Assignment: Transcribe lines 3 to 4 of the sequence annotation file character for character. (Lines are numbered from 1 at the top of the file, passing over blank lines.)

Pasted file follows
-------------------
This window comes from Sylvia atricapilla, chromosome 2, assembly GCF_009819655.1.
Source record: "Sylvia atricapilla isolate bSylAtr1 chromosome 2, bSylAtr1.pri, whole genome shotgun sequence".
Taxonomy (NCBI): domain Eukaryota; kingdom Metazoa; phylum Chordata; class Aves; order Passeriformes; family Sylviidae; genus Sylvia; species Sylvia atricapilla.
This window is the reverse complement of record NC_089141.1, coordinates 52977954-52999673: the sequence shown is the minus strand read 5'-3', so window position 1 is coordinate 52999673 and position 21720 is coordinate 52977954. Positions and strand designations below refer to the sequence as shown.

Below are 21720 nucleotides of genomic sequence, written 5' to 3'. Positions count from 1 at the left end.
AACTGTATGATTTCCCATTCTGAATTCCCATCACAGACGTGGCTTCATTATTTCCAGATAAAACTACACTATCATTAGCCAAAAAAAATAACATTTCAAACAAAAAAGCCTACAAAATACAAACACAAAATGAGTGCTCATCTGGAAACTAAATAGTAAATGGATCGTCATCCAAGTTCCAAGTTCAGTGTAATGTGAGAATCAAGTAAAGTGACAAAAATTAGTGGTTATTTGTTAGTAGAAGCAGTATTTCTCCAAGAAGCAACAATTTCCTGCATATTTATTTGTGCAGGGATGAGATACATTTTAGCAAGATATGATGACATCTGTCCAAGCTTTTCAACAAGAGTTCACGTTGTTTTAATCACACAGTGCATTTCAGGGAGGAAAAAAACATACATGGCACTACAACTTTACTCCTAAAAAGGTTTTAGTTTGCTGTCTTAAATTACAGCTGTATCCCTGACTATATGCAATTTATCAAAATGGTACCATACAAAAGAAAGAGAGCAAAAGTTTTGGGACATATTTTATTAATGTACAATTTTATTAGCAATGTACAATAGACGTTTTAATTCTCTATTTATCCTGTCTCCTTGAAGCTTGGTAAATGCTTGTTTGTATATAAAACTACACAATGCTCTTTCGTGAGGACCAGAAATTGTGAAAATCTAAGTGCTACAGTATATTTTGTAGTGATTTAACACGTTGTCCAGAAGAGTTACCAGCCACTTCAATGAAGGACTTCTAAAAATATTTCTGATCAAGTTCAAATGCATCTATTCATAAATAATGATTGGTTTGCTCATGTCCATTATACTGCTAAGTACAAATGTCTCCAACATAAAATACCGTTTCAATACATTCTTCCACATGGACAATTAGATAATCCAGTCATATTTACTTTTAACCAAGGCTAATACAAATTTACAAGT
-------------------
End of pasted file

Taxonomy (NCBI): domain Eukaryota; kingdom Metazoa; phylum Chordata; class Aves; order Passeriformes; family Sylviidae; genus Sylvia; species Sylvia atricapilla.
This window is the reverse complement of record NC_089141.1, coordinates 52977954-52999673: the sequence shown is the minus strand read 5'-3', so window position 1 is coordinate 52999673 and position 21720 is coordinate 52977954. Positions and strand designations below refer to the sequence as shown.